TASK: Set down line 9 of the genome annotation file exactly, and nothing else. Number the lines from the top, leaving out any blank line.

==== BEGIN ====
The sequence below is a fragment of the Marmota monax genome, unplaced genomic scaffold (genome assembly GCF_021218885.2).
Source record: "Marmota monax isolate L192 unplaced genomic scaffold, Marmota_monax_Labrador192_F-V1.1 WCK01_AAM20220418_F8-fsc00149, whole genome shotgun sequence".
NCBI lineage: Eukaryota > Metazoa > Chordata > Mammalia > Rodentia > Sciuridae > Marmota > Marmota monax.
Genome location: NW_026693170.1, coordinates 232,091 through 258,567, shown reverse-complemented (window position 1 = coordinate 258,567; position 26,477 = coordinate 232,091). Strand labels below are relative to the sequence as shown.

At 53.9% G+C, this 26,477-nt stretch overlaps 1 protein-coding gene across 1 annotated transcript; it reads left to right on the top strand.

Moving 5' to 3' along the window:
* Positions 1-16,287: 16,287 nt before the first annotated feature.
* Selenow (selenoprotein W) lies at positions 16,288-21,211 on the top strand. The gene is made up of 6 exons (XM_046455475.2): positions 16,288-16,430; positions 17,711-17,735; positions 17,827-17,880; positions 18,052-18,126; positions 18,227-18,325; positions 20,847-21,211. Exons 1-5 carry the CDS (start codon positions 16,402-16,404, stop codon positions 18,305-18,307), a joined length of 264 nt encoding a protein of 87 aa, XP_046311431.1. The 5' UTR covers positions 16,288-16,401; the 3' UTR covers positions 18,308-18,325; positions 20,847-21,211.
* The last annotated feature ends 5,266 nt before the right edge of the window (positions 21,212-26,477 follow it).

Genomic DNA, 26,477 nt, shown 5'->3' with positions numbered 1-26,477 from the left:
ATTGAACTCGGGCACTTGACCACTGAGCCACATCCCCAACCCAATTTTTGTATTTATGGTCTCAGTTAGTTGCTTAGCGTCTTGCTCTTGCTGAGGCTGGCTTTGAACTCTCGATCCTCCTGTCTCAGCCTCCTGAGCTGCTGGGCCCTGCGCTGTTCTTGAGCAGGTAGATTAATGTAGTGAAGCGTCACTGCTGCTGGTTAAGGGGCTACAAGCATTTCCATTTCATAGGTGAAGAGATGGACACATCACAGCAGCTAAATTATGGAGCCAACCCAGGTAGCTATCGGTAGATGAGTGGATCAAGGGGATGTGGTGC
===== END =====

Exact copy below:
* The last annotated feature ends 5,266 nt before the right edge of the window (positions 21,212-26,477 follow it).